North Carolina’s environmental protection and land conservation organizations—motivated by the state’s 20-year-old grants program that provides funding for combined land and water conservation projects—have worked together more closely than in many other states, and may serve as an example of how to build partnerships across the South. Until recently,when the North Carolina state legislature and governor drastically reduced funding and combined several of the Clean Water and other environmental trust fund programs, state funding for environmental trust funds in some years exceeded the $100 million annual goal. With the added benefit of privately contributed funds, federal government matching grants, and landowners’ frequent willingness to sell land or easements for conservation at substantially less than appraised value, the leveraging effect of these public funds produced magnificent accomplishments. . . .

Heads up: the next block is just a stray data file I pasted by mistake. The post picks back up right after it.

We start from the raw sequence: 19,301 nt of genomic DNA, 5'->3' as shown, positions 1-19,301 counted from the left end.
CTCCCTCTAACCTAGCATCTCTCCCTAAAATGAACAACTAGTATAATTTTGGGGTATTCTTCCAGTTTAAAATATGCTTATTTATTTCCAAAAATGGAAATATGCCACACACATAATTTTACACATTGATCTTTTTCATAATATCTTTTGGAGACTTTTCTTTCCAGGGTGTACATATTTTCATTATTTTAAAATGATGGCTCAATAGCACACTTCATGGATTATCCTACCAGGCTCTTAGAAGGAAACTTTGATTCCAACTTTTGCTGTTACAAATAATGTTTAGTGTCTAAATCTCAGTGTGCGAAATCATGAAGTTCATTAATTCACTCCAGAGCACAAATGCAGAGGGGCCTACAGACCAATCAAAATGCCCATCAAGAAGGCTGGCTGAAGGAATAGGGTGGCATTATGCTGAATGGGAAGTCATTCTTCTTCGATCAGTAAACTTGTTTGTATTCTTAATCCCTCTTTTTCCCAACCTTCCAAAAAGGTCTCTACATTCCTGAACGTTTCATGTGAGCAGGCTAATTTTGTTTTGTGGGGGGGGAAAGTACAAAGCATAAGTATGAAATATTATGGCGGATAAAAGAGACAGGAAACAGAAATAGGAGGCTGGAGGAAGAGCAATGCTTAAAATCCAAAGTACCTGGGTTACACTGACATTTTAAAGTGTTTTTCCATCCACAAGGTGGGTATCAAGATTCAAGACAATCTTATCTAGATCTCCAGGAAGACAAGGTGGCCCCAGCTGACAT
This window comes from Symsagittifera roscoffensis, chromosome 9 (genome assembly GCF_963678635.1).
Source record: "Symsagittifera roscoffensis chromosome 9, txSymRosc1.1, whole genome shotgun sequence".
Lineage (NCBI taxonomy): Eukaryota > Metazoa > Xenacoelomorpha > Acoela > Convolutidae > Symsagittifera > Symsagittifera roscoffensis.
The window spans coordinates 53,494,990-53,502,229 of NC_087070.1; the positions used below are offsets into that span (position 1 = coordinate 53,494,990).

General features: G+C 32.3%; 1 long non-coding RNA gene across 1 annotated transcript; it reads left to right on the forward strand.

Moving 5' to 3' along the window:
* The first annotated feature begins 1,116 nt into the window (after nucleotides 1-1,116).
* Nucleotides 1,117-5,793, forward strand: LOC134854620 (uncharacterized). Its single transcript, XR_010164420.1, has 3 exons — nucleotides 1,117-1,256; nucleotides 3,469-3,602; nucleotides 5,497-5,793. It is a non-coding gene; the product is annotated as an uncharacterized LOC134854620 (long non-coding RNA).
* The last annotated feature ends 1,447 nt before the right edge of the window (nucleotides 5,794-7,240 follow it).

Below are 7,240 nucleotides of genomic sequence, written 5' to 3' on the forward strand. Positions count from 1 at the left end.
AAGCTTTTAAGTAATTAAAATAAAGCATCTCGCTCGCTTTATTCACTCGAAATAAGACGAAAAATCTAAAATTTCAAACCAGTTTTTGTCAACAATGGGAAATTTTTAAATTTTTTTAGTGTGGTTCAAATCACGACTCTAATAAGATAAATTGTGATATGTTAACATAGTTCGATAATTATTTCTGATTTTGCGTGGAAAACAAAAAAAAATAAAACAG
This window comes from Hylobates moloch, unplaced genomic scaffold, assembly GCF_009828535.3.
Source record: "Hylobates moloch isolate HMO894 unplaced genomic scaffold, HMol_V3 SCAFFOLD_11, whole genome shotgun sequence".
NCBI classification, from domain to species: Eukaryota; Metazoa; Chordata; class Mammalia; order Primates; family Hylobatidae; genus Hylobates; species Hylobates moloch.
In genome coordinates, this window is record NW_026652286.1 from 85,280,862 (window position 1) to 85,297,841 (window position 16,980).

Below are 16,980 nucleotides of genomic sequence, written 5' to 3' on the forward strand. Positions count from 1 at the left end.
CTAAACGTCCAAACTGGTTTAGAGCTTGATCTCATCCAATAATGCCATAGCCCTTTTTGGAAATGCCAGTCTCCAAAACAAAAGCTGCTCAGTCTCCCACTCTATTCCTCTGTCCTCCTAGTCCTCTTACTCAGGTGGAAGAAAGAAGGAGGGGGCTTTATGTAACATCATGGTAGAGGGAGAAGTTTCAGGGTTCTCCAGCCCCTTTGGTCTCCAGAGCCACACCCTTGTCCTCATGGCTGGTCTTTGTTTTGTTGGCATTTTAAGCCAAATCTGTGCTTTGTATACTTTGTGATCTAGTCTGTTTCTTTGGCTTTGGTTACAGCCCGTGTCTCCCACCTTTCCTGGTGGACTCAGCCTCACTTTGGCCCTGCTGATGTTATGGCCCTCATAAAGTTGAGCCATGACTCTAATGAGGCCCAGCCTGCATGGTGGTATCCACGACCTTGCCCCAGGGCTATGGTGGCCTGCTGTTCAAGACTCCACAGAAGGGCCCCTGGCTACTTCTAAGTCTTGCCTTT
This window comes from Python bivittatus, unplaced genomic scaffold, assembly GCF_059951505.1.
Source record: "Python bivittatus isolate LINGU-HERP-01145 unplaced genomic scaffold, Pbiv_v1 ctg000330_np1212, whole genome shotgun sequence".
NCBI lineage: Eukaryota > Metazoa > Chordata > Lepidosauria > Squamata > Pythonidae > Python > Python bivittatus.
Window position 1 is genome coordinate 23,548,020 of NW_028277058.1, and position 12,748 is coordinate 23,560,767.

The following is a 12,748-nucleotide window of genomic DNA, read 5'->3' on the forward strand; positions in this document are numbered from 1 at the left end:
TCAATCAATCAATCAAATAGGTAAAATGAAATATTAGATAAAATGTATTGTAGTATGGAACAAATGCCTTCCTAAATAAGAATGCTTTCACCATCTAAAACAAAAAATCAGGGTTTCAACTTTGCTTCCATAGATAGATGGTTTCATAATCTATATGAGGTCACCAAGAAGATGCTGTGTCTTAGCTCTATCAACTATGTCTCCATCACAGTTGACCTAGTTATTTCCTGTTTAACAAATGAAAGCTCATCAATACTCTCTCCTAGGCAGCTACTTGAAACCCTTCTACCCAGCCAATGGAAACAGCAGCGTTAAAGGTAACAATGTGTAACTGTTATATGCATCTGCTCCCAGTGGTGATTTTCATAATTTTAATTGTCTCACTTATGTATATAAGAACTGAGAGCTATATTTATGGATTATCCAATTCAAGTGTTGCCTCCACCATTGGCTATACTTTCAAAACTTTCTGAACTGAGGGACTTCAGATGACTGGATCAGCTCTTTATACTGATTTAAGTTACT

With limited financial and human resources, and seemingly overwhelming forces threatening our environmental assets, it is necessary for those of us concerned with saving and defending the best, most critical, most fragile, most endangered of our natural resources to work more closely in partnerships, collaboration, and coalition to increase our odds of success.
We need to establish statewide and regional alliances for land and water resource conservation and stewardship that embrace broad arrays of engagement and promote exchange of information and coordination of efforts, including hosting occasional discussion forums. Such consortia of interests and higher level of coordination and communication will help us to accomplish greater scales of success and greater public awareness—and lead to the protection of more of our environmental heritage for the common good of all.
--Chuck Roe, president Southern Conservation Partners